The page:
prev sibling next sibling parent spir <denis.spir gmail.com> writes:
On Wed, 24 Nov 2010 22:39:02 +0100
Emil Madsen <sovende gmail.com> wrote:

 On 24 November 2010 21:40, Bruno Medeiros <brunodomedeiros+spam com.gmail=
wrote:
=20
 On 31/10/2010 02:47, bearophile wrote:

 Walter:

  You post lists of features every day.

I hate wasting your time, so please ignore my posts you aren't interes=



 in. I write those things because I like to think and discuss about new=



 to explain semantics to computers. Most of those things are for discus=



 not for inclusion in D2 (few of them may be included in D3, in the fut=






 interested in your posts or not (or anyone else's for that matter) with=


 reading them first?
 This is often the case for me regarding posts and threads that discuss
 changes or additions to language features. In these kinds of threads the
 title alone is very little indication of the quality or interest of the
 thread.


 --
 Bruno Medeiros - Software Engineer

I must say; I think bearophile usually brings up some good issues, and things to discuss, and I do like reading his posts. - About not being interrested in reading his posts, really if you dont wanna read posts, why are you on a mailing list? - if its the amount thats the issue, then find some community with low activity instead >.<'. =20 And yea, bearophile brings up a lot of nice features, and Walter would ne=

 have a chance to implement all of them himself, which might be good, if
 everything bearophile suggests got into the language, we would have this
 major language noone would ever be able to learn, nor use. However, if we
 succeed in implementing the best ideas I do think we'll end up with a sup=

 output, however I do think we need to discuss a lot of issues and feature=

 and thats why I love bearophiles postings, simply because it gives the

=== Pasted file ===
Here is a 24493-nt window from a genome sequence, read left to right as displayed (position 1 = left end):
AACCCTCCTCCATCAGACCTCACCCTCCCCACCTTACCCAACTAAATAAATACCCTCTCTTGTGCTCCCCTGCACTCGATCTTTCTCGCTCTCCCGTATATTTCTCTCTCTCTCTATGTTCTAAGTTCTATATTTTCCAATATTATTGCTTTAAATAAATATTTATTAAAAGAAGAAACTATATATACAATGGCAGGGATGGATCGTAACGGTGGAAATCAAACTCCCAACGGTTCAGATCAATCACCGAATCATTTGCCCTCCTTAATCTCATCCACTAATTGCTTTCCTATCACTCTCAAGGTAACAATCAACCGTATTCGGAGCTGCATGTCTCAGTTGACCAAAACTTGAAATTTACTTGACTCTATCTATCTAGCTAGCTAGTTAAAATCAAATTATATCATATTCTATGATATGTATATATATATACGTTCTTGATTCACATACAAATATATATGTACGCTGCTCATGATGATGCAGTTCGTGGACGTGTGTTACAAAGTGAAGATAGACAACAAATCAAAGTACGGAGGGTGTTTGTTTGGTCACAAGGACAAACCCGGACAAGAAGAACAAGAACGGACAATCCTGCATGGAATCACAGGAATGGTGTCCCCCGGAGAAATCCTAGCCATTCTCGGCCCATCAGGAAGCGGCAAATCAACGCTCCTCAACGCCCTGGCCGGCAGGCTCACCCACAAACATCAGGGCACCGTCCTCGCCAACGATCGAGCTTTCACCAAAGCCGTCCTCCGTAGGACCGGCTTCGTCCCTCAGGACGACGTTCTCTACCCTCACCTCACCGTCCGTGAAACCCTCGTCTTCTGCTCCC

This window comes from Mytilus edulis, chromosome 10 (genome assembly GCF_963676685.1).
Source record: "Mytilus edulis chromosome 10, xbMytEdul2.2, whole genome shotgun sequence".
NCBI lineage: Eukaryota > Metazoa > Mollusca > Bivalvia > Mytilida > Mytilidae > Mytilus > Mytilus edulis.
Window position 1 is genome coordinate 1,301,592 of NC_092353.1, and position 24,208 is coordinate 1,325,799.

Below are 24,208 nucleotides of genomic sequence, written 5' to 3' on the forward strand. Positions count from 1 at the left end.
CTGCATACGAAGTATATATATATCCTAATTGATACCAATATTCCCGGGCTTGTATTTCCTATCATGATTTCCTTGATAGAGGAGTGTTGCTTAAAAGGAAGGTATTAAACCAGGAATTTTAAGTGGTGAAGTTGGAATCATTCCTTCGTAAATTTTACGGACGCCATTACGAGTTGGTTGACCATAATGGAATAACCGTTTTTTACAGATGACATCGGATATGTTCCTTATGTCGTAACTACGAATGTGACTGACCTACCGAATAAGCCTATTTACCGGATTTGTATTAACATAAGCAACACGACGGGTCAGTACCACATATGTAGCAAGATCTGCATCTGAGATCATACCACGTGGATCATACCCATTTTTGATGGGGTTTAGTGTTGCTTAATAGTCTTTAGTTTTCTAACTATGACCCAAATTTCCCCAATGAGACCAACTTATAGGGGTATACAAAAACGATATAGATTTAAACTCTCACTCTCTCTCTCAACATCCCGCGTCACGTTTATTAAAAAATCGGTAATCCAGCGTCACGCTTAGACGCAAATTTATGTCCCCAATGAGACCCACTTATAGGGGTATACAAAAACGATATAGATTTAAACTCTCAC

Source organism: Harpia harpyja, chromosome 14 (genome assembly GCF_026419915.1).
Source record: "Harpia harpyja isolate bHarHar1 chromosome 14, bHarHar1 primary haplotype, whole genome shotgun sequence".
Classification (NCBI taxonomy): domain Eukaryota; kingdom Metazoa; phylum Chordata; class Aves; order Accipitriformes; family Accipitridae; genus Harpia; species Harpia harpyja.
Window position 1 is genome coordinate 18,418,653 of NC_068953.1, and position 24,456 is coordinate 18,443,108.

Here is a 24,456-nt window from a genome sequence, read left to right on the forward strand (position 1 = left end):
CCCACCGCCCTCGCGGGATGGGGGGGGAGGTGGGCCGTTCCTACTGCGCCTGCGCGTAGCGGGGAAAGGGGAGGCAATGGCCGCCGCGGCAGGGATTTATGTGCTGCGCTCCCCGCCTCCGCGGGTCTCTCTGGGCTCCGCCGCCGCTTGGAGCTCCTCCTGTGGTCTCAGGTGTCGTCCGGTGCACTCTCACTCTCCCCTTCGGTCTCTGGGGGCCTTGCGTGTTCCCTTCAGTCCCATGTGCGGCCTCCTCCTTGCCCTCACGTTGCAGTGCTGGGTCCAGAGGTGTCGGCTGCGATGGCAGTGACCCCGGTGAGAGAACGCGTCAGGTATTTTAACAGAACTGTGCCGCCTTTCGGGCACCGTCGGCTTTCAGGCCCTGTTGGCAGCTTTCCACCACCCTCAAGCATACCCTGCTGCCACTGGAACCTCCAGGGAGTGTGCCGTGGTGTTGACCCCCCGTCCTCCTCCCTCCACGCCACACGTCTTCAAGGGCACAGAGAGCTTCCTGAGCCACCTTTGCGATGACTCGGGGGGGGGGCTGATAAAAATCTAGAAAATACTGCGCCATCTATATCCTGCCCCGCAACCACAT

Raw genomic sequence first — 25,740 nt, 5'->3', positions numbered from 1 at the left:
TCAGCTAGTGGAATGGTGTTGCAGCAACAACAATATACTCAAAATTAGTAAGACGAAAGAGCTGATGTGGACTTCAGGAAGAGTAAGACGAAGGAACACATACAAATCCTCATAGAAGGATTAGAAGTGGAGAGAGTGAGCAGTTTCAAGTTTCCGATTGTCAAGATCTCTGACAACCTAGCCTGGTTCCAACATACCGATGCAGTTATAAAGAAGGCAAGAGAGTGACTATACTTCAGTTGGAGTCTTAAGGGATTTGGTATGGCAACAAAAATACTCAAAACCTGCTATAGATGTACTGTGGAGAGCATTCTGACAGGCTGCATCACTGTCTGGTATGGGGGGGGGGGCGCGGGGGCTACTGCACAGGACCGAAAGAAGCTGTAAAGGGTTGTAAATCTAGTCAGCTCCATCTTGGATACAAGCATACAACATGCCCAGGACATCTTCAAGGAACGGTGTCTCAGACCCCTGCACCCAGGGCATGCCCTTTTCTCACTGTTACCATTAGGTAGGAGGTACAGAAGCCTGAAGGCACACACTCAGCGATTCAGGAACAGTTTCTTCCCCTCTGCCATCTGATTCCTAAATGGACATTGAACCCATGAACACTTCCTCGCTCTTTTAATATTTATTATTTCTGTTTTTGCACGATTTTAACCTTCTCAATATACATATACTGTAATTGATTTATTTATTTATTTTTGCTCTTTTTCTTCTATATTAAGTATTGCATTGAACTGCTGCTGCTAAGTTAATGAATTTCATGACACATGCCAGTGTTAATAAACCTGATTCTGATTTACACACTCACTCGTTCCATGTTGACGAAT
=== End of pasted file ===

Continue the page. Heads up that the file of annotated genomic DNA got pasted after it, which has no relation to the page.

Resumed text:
community a lot to discuss.
=20
 Just my opinion. - But I do think discussing a lot of features, even the
 ones not really related, will help out the language in the end.
=20

I completely share these views. +++ the last sentence. (PL design in genera= l suffers from lack of wide view [I do _not_ mean narrow-mindness, but mayb= e lack of curiosity, yes ;-)], esp from reproducing misfeatures from the ma= in designer's best known PL language or paradigm. But it's a long and hard = task to "un-learn" & re-open one's mental eyes. Design should be choosing f= rom awareness of alternatives, else it's "eyes wide shut"-reproduction.) Denis -- -- -- -- -- -- -- vit esse estrany =E2=98=A3 spir.wikidot.com
Nov 25 2010
prev sibling next sibling parent so <so so.do> writes:
 Feel free to correct me, I don't claim to have made a complete or fully  
 accurate assessment of all the posts and proposal changes that were  
 discussed in the last 3-4 months or so.

Sorry but you are a bit harsh here. If you go back, you'll see some very nice posts of him but recently his attitude a little bit different. This happens to people on D community every now end then, i think it is because we are also emotionally attached to D. I just hope he won't end up like a few others. -- Using Opera's revolutionary email client: http://www.opera.com/mail/
Nov 25 2010
prev sibling parent so <so so.do> writes:
 To paraphrase a famous that best describes my view of things when it  
 comes to
 features:

 &#8206;``Perfection (in design) is achieved not when there is nothing  
 more to add, but
 rather when there is nothing more to take away.''

 Regards

Would that apply to PL design as well? You actually don't "need" templates for example but their presence changes everything. -- Using Opera's revolutionary email client: http://www.opera.com/mail/
Nov 25 2010
prev sibling next sibling parent Gour <gour atmarama.net> writes:
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On Mon, 01 Nov 2010 02:15:06 -0700
 "Walter" =3D=3D Walter Bright wrote:






Walter> I agree that the most likely route for D is in through the back Walter> door. Why not open-source projects as well? We're planning to make one, despite advises against (see latest answer http://tinyurl.com/36yzzj4 ) Sincerely, Gour --=20 Gour | Hlapicina, Croatia | GPG key: CDBF17CA ----------------------------------------------------------------
Nov 01 2010
prev sibling parent Gour <gour atmarama.net> writes:
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On Mon, 01 Nov 2010 11:14:09 -0700
 "Walter" =3D=3D Walter Bright wrote:






Walter> I appreciate you having the courage to stand up to the critics. Walter> I hope we can ensure that your choice turns out to be a big win Walter> for you. Well, I learnt that judging someone based on his (its) past is in the ignorance, based on the present is in passion and seeing the potential is in the goodness...so, we (just) want to see D's goodness. ;) Sincerely, Gour=20 --=20 Gour | Hlapicina, Croatia | GPG key: CDBF17CA ----------------------------------------------------------------
Nov 01 2010